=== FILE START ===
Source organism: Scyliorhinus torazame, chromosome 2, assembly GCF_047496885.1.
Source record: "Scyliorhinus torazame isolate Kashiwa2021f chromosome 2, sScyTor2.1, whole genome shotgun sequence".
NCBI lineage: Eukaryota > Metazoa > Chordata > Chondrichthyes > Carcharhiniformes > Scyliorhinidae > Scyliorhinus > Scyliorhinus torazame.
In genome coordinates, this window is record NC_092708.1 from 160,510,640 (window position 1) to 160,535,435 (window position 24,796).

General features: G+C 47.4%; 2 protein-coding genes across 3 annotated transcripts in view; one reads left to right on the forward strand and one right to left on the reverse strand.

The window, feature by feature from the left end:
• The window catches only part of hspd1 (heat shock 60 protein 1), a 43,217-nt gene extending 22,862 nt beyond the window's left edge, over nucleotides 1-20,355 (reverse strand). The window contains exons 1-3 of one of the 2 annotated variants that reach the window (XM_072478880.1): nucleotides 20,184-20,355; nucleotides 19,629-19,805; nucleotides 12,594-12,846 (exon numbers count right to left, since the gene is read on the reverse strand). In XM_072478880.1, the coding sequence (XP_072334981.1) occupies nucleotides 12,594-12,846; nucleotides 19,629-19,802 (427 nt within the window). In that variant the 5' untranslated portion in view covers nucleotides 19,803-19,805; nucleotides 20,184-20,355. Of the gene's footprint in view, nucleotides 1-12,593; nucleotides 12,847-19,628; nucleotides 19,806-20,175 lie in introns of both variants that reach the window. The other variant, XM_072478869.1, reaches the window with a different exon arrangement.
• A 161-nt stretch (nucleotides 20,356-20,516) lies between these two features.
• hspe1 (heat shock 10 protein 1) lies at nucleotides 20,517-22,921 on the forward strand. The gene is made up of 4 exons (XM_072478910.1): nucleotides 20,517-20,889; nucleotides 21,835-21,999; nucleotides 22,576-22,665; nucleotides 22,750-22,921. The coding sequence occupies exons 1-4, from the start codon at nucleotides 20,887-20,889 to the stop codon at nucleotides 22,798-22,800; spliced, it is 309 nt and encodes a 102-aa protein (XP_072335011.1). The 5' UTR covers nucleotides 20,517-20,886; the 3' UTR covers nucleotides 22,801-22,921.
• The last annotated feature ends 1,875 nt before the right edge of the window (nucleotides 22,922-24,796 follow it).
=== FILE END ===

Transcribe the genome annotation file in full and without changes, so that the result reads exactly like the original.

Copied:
Source organism: Scyliorhinus torazame, chromosome 2, assembly GCF_047496885.1.
Source record: "Scyliorhinus torazame isolate Kashiwa2021f chromosome 2, sScyTor2.1, whole genome shotgun sequence".
NCBI lineage: Eukaryota > Metazoa > Chordata > Chondrichthyes > Carcharhiniformes > Scyliorhinidae > Scyliorhinus > Scyliorhinus torazame.
In genome coordinates, this window is record NC_092708.1 from 160,510,640 (window position 1) to 160,535,435 (window position 24,796).

General features: G+C 47.4%; 2 protein-coding genes across 3 annotated transcripts in view; one reads left to right on the forward strand and one right to left on the reverse strand.

The window, feature by feature from the left end:
• The window catches only part of hspd1 (heat shock 60 protein 1), a 43,217-nt gene extending 22,862 nt beyond the window's left edge, over nucleotides 1-20,355 (reverse strand). The window contains exons 1-3 of one of the 2 annotated variants that reach the window (XM_072478880.1): nucleotides 20,184-20,355; nucleotides 19,629-19,805; nucleotides 12,594-12,846 (exon numbers count right to left, since the gene is read on the reverse strand). In XM_072478880.1, the coding sequence (XP_072334981.1) occupies nucleotides 12,594-12,846; nucleotides 19,629-19,802 (427 nt within the window). In that variant the 5' untranslated portion in view covers nucleotides 19,803-19,805; nucleotides 20,184-20,355. Of the gene's footprint in view, nucleotides 1-12,593; nucleotides 12,847-19,628; nucleotides 19,806-20,175 lie in introns of both variants that reach the window. The other variant, XM_072478869.1, reaches the window with a different exon arrangement.
• A 161-nt stretch (nucleotides 20,356-20,516) lies between these two features.
• hspe1 (heat shock 10 protein 1) lies at nucleotides 20,517-22,921 on the forward strand. The gene is made up of 4 exons (XM_072478910.1): nucleotides 20,517-20,889; nucleotides 21,835-21,999; nucleotides 22,576-22,665; nucleotides 22,750-22,921. The coding sequence occupies exons 1-4, from the start codon at nucleotides 20,887-20,889 to the stop codon at nucleotides 22,798-22,800; spliced, it is 309 nt and encodes a 102-aa protein (XP_072335011.1). The 5' UTR covers nucleotides 20,517-20,886; the 3' UTR covers nucleotides 22,801-22,921.
• The last annotated feature ends 1,875 nt before the right edge of the window (nucleotides 22,922-24,796 follow it).